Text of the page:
Fortran-lang history


The effort to build a new community around Fortran started at the beginning of 2020 and was initially led by Ondřej Čertík [1] and Milan Curcic [2]. Starting in several discussions around ambitious proposals for the Fortran Standards Committee, the Fortran Standard Library (stdlib) [3], the Fortran Package Manager (fpm) [4] and the webpage with new logo [5] were created. With the new webpage and projects attracting more contributors, the Fortran-lang discourse was created to provide a place for general discussions around all the things Fortran, announcing newly started projects, getting help, etc. Since its creation the Fortran-lang community was joined by hundreds of contributors.

Incubator J3 repo

The Fortran Standard Library stdlib

Created in the late 2019 the Fortran Standard Library provides a community driven and agreed upon de facto “standard” library for Fortran. The library is a collection of modules that provide a wide range of functionality, including: containers, sorting, searching, linear algebra, unities, fast Fourier transforms, and more.

Find out more about stdlib on our website and on GitHub.

The Fortran Package Manager fpm

Fortran Package Manager (fpm) is a package manager and build system for Fortran. Its key goal is to improve the user experience of Fortran programmers. It does so by making it easier to build your Fortran program or library, run the executables, tests, and examples, and distribute it as a dependency to other Fortran projects. Fpm’s user interface is modeled after Rust’s Cargo, so if you’re familiar with that tool, you will feel at home with fpm. Fpm’s long term vision is to nurture and grow the ecosystem of modern Fortran applications and libraries.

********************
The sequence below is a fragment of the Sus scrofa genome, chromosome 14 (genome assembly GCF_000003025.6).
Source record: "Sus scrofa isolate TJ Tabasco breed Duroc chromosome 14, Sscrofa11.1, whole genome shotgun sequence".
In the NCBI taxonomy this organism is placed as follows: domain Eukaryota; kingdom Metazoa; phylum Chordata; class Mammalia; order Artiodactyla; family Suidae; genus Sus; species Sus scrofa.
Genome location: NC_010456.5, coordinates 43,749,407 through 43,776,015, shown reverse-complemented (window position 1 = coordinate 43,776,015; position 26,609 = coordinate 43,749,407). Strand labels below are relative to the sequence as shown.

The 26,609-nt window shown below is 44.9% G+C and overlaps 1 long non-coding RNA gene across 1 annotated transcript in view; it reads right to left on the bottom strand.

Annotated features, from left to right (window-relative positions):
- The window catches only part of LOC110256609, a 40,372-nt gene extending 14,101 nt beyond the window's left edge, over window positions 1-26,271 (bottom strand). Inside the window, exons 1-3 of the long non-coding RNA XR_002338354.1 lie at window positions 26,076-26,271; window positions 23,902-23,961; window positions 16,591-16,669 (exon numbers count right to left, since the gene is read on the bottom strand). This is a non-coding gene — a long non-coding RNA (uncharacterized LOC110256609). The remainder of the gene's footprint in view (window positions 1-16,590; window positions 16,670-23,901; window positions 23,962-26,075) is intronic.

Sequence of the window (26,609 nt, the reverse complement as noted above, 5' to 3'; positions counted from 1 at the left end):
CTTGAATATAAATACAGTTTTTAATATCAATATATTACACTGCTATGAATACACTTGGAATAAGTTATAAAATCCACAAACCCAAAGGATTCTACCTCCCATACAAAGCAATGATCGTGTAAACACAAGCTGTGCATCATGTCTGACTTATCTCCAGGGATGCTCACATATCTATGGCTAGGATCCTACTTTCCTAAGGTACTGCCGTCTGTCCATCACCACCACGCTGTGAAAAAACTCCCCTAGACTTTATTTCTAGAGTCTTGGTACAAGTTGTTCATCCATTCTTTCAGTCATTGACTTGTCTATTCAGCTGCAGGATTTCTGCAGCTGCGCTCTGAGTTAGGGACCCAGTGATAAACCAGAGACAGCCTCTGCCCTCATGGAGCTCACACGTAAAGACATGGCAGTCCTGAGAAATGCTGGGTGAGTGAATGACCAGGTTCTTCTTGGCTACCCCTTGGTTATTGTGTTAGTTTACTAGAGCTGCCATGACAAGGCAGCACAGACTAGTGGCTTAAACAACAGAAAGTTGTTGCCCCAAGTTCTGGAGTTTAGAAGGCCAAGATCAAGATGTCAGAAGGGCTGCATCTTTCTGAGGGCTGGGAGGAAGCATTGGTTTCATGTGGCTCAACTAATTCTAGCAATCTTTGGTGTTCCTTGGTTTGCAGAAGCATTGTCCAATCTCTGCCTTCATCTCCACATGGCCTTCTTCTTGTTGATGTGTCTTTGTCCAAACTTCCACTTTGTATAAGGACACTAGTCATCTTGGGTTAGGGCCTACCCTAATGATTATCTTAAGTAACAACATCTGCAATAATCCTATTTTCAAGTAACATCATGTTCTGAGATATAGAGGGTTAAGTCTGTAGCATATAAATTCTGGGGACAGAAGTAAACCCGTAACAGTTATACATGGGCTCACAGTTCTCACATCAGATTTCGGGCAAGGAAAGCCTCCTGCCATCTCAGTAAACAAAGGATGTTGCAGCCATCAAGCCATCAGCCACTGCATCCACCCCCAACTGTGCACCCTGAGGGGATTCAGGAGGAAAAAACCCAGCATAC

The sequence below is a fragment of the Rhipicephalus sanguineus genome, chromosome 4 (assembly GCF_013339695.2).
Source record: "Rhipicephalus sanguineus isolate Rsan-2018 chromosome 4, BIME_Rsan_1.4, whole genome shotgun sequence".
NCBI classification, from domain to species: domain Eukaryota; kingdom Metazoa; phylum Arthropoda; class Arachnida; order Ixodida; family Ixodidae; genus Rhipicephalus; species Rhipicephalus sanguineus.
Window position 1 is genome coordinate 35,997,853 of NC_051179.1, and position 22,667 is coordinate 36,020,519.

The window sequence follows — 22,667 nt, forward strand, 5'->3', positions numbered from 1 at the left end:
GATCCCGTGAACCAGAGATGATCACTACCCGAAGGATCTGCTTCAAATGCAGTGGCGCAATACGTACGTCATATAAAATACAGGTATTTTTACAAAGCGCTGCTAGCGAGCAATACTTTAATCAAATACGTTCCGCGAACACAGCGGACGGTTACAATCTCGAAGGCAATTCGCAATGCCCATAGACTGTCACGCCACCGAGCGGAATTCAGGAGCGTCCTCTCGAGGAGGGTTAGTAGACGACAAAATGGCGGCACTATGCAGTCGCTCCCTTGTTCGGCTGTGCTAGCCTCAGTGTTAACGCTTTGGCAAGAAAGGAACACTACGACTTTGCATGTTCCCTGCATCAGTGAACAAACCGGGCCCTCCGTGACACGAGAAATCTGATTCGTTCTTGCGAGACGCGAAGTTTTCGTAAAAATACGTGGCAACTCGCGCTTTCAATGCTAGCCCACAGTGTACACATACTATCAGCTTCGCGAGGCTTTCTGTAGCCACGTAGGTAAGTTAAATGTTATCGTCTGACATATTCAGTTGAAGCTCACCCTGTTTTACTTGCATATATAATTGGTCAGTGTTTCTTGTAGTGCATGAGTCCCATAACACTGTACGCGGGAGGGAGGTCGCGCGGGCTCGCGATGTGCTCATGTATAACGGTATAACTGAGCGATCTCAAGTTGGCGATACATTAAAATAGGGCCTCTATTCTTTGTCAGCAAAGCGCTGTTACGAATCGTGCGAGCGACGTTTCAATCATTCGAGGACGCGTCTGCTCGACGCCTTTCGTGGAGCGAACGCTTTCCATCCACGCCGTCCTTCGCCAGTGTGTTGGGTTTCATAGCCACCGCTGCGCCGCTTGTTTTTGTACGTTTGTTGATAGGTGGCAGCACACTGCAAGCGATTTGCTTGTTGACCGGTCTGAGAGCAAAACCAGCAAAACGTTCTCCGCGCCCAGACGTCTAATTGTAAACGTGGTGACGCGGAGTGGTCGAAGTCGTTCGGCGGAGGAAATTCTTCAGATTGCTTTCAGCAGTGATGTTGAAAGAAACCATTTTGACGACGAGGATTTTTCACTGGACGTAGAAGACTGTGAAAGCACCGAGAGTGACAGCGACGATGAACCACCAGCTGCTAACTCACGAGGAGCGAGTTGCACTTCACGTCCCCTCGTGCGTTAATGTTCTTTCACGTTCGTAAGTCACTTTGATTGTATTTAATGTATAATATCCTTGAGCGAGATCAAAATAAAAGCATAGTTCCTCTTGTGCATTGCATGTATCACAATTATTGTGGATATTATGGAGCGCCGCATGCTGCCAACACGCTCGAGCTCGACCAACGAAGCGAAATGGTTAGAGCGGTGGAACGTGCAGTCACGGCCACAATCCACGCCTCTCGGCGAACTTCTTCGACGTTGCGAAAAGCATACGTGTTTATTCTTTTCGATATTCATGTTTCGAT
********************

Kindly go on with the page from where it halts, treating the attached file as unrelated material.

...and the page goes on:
Fortran Discourse

Fortran Package Index

Project migration to Fortran-lang

Over time crucial projects to the Fortran community were migrated to the Fortran-lang organization to allow for community collaboration and to ensure long-term sustainability of the projects.





Modern Fortran for Visual Studio Code is feature-rich Visual extension for Fortran originally created by Miguel Carvajal and maintained by Giannis Nikiteas. The extension migrated in early 2022 to the Fortran-lang organization to improve integration with other Fortran-lang projects such as fpm and allow for easier community collaboration.

Find out more about Modern Fortran for Visual Studio Code on VS Code Marketplace and on GitHub.


fortls is a Fortran language server created by Giannis Nikiteas in late 2019. The project started as a fork of the archived project fortran-language-server but quickly diverged from it both in terms of features and codebase. The project migrated to the Fortran-lang organization in late 2022 to allow for easier community collaboration.

Find out more about fortls on our website and on GitHub.

Fortran Publication

In April 2022, members of the Fortran-lang community published a paper in Computing in Science & Engineering titled The State of Fortran providing an overview of the language and its ecosystem. The paper focused on the ongoing efforts of developing the Fortran standard library (stdlib) and the Fortran package manager (fpm), fostering a friendly and welcoming community online (Fortran-lang Discourse), improving compiler support and language feature development.

Conferences and Events